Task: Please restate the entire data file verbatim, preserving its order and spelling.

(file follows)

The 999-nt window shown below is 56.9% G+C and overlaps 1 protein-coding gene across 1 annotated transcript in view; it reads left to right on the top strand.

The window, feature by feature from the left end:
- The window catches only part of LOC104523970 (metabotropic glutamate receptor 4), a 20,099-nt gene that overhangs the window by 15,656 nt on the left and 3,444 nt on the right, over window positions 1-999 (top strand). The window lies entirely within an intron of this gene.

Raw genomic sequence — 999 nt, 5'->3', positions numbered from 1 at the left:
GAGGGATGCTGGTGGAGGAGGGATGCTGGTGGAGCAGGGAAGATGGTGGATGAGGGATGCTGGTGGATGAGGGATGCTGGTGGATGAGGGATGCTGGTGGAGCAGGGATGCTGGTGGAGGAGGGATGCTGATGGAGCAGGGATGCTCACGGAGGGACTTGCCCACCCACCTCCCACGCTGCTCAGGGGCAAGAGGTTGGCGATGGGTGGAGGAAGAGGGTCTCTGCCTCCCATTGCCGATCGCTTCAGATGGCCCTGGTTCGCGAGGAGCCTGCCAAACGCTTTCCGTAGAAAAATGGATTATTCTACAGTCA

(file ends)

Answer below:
The 999-nt window shown below is 56.9% G+C and overlaps 1 protein-coding gene across 1 annotated transcript in view; it reads left to right on the top strand.

The window, feature by feature from the left end:
- The window catches only part of LOC104523970 (metabotropic glutamate receptor 4), a 20,099-nt gene that overhangs the window by 15,656 nt on the left and 3,444 nt on the right, over window positions 1-999 (top strand). The window lies entirely within an intron of this gene.

Raw genomic sequence — 999 nt, 5'->3', positions numbered from 1 at the left:
GAGGGATGCTGGTGGAGGAGGGATGCTGGTGGAGCAGGGAAGATGGTGGATGAGGGATGCTGGTGGATGAGGGATGCTGGTGGATGAGGGATGCTGGTGGAGCAGGGATGCTGGTGGAGGAGGGATGCTGATGGAGCAGGGATGCTCACGGAGGGACTTGCCCACCCACCTCCCACGCTGCTCAGGGGCAAGAGGTTGGCGATGGGTGGAGGAAGAGGGTCTCTGCCTCCCATTGCCGATCGCTTCAGATGGCCCTGGTTCGCGAGGAGCCTGCCAAACGCTTTCCGTAGAAAAATGGATTATTCTACAGTCA